November 11, 2013— — The former mistress of Dr. Martin MacNeill, the Utah doctor who was convicted of drugging and drowning his wife so he could allegedly continue their affair, told ABC News in an exclusive interview that she was “shocked” by the verdict and still believes MacNeill is innocent.

“I was shocked,” Gypsy Willis told ABC News’ Dan Abrams. “I took a while to pull myself together.”

MacNeill, 57, was found guilty early Saturday morning of first-degree murder and obstruction of justice for the 2007 death of his wife and former beauty queen, Michele MacNeill, 50.

“I never believed he was capable of such a thing,” Willis said. “The Martin I knew and loved was not the person he represented on the stand.”

Michele MacNeill’s cause of death has been the main source of contention between the prosecution and the defence. Prosecutors said MacNeill persuaded his wife to have plastic surgery so he could drug her while she recovered and then drown her in the family bathtub, paving the way for his mistress, Willis, to move into the family home.

MacNeill’s defense attorneys said the mother of eight died of heart problems, which caused her to fall into the tub, and the Utah doctor was not guilty. The coroner’s report initially ruled that Michele died of natural causes. Two of the couple’s daughters, Alexis Somers and Rachel MacNeill, pleaded with county officials to open an investigation that local police never did, claiming their father murdered their mother.

Alexis MacNeill on Guilty Verdict: ‘Such a Relief’

Willis said she was never suspicious of MacNeill and to this day does not believe he killed his wife.

“I knew him before Michele died and I knew him after,” she said. “I saw the conflict in the family and never believed it was possible that he killed Michele.”

Willis said she was “absolutely horrified” when she learned prosecutors alleged she was MacNeill’s motive for killing his wife.

“I never, ever, ever thought it would happen – it would happen to such a thing,” she said. “Martin got me when he wanted. I don’t think it was any kind of inducement.”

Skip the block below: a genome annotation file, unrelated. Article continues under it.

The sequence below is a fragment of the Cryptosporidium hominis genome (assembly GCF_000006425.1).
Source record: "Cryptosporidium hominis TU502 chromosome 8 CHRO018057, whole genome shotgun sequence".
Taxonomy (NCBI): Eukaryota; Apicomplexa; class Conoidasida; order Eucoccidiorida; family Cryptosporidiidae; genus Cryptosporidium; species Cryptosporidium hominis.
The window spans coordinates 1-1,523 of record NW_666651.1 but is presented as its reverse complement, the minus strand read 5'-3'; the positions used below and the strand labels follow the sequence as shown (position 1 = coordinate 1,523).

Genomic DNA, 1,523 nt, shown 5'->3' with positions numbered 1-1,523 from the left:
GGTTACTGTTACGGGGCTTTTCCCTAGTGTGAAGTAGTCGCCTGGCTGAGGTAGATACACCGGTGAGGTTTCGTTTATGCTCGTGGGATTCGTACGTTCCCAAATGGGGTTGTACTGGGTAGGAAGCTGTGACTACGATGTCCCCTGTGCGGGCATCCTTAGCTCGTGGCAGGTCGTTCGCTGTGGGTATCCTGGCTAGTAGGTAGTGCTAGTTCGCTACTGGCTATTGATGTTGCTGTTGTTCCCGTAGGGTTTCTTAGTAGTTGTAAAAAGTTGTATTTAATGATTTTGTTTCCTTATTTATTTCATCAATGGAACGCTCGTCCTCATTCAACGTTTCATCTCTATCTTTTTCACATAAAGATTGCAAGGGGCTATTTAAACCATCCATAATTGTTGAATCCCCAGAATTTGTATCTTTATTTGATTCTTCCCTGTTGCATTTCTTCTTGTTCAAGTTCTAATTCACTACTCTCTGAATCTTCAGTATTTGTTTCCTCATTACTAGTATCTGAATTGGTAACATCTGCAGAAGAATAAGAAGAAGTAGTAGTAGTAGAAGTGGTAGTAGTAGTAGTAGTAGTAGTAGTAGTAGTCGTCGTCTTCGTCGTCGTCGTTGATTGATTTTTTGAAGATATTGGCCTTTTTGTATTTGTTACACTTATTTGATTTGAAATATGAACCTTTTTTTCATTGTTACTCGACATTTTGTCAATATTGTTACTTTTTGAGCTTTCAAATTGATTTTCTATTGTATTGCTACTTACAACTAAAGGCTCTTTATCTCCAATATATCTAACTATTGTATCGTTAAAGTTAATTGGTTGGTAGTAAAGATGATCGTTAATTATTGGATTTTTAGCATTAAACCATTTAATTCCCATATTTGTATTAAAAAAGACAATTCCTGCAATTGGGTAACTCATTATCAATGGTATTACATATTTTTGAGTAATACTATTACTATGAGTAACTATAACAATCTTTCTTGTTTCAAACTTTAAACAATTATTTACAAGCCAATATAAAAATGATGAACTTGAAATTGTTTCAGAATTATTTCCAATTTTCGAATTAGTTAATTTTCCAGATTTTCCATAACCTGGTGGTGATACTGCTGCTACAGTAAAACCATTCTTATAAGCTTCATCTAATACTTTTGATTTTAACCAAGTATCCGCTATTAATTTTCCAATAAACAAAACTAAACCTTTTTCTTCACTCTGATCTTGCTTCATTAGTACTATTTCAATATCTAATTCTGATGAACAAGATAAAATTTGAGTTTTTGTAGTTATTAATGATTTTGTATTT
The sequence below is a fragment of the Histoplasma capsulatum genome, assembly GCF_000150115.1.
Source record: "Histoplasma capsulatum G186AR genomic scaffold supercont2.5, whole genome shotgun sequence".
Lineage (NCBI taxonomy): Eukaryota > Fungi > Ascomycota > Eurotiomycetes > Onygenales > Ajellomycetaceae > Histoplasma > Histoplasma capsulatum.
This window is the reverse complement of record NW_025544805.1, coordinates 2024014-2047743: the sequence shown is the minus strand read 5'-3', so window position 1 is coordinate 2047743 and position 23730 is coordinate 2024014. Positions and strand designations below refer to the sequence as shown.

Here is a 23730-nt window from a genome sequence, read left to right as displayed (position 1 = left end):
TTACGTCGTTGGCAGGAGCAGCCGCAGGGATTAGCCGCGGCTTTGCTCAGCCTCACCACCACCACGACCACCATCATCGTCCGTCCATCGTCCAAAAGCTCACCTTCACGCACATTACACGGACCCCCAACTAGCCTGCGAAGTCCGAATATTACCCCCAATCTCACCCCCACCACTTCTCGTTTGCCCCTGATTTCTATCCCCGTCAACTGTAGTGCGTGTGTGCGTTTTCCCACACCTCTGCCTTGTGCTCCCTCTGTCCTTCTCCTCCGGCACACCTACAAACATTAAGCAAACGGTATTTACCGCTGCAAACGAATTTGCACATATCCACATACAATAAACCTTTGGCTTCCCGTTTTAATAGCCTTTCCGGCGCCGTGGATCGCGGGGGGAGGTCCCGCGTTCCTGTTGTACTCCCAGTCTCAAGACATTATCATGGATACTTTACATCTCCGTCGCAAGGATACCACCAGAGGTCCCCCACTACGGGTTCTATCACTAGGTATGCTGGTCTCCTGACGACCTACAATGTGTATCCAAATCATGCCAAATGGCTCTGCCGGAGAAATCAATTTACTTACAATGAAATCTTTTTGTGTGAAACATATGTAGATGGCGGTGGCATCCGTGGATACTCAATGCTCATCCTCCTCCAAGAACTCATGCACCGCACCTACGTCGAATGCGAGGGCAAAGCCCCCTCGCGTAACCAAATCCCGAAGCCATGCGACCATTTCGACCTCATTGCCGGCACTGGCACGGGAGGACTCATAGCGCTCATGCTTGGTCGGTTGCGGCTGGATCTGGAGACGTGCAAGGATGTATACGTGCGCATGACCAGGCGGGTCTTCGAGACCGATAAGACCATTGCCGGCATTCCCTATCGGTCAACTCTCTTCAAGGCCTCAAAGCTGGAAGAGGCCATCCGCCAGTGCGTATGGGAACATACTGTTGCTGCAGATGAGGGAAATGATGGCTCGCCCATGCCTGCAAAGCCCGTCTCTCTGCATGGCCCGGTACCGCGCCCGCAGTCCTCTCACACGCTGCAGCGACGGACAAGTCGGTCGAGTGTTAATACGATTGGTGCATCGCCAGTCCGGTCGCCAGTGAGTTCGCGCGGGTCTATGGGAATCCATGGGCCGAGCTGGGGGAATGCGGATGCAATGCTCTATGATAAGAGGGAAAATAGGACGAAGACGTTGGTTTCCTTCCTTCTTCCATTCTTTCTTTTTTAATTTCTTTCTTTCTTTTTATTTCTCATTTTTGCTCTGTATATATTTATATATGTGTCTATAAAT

MacNeill and Willis met while chatting online, which eventually turned into an affair. Living two counties away, Willis said she and MacNeill see each other “a few times a month.”

Willis said he discovered Michele MacNeill was dead after Martin MacNeill texted her. At the time, Willis was a nursing student. She said MacNeill was distraught after his wife’s death and after offering to help asked her to move into the family home as a nanny about a week or two after his wife’s funeral. Willis said she initially refused, but eventually agreed.

“I thought it would be better if things had — everyone had time to regroup and that sort of thing,” she said. “Rather, he insisted that he needed help and that I would be a great support for him and his life.”

But now, looking back, Willis says moving in after Michele’s death was a “huge mistake”.

“I just wanted to come out and support the man I love in any way I can,” she said. “And it was a bad choice.”

Willis admitted that after Michele died, she spoke with Martin MacNeill about ending their relationship because she thought it might be inappropriate. At one point, she said one of MacNeill’s daughters confronted them about their relationship.

“I offered, of my own free will, to move out and let things work out, and, he said, ‘No,'” Willis said.

Both Alexis and Rachel testified at their father’s murder trial in Provo, Utah, saying they believed he killed their mother. Willis said she understood the animosity her former lover’s children felt for her.

“I was more selfish back then, and honestly, I was living my life for myself,” she said. “I had no intention of impacting their lives. I never thought I would be associated with Martin long term. And I’m sorry about that.”

Unrelated to the first-degree murder and obstruction of justice charges the doctor was convicted of on Saturday, MacNeill and Willis were convicted of fraud in 2009 for using the social security number of the adopted daughter of MacNeill so Willis could open bank accounts under a false name to escape bad credit. This girl had been sent back to Ukraine, but only for a summer.

When MacNeill was released from prison in 2012, prosecutors charged him with first-degree murder and obstruction of justice in the death of his wife.

Willis took the witness stand last week at MacNeill’s trial, where she testified that she allowed their relationship to continue while they were both incarcerated, even claiming that she and the doctor were a married couple, because she was alone. But Willis said she ended their relationship over the federal fraud case.

“The relationship ended when I realized I was being thrown into a federal case and my association with this person had destroyed my life and my career,” she said.

When asked if she had any regrets, Willis replied, “I’m sorry people got hurt.”

“I loved Martin very much while I was in a relationship with him,” she continued. “Before that, I cared about him, but I knew it wasn’t going anywhere, and so I was just creating happy memories. But I’m terribly sorry for everyone this has impacted.”

When asked if she still loved MacNeill, Willis replied, “I loved Martin. I care about him on a very, very deep soul level.”

“I really cared about him and I can’t say I’m sorry I loved him, but I think everyone’s life would have been better if I hadn’t met him,” she said. declared.